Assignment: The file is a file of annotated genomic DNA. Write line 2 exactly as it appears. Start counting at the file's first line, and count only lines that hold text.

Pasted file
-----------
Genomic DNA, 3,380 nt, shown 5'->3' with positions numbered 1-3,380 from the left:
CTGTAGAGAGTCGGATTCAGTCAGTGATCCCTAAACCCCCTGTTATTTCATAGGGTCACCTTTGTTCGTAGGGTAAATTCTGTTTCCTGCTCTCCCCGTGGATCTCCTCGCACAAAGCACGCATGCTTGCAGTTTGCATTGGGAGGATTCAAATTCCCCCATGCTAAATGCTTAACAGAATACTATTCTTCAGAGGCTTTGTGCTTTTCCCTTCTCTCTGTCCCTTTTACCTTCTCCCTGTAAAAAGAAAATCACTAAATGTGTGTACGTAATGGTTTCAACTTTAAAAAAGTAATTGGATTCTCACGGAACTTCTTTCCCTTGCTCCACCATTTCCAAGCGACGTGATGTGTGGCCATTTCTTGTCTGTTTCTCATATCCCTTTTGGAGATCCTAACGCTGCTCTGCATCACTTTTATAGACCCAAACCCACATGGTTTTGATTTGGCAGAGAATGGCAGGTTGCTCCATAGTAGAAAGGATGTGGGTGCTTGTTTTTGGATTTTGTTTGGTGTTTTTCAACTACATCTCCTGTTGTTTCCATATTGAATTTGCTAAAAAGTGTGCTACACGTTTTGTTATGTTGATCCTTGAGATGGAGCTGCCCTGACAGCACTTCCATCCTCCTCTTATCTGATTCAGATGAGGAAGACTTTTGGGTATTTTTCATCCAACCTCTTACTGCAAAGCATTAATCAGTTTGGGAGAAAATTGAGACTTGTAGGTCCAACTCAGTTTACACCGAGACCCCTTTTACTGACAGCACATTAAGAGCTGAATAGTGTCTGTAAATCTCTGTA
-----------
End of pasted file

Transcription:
CTGTAGAGAGTCGGATTCAGTCAGTGATCCCTAAACCCCCTGTTATTTCATAGGGTCACCTTTGTTCGTAGGGTAAATTCTGTTTCCTGCTCTCCCCGTGGATCTCCTCGCACAAAGCACGCATGCTTGCAGTTTGCATTGGGAGGATTCAAATTCCCCCATGCTAAATGCTTAACAGAATACTATTCTTCAGAGGCTTTGTGCTTTTCCCTTCTCTCTGTCCCTTTTACCTTCTCCCTGTAAAAAGAAAATCACTAAATGTGTGTACGTAATGGTTTCAACTTTAAAAAAGTAATTGGATTCTCACGGAACTTCTTTCCCTTGCTCCACCATTTCCAAGCGACGTGATGTGTGGCCATTTCTTGTCTGTTTCTCATATCCCTTTTGGAGATCCTAACGCTGCTCTGCATCACTTTTATAGACCCAAACCCACATGGTTTTGATTTGGCAGAGAATGGCAGGTTGCTCCATAGTAGAAAGGATGTGGGTGCTTGTTTTTGGATTTTGTTTGGTGTTTTTCAACTACATCTCCTGTTGTTTCCATATTGAATTTGCTAAAAAGTGTGCTACACGTTTTGTTATGTTGATCCTTGAGATGGAGCTGCCCTGACAGCACTTCCATCCTCCTCTTATCTGATTCAGATGAGGAAGACTTTTGGGTATTTTTCATCCAACCTCTTACTGCAAAGCATTAATCAGTTTGGGAGAAAATTGAGACTTGTAGGTCCAACTCAGTTTACACCGAGACCCCTTTTACTGACAGCACATTAAGAGCTGAATAGTGTCTGTAAATCTCTGTA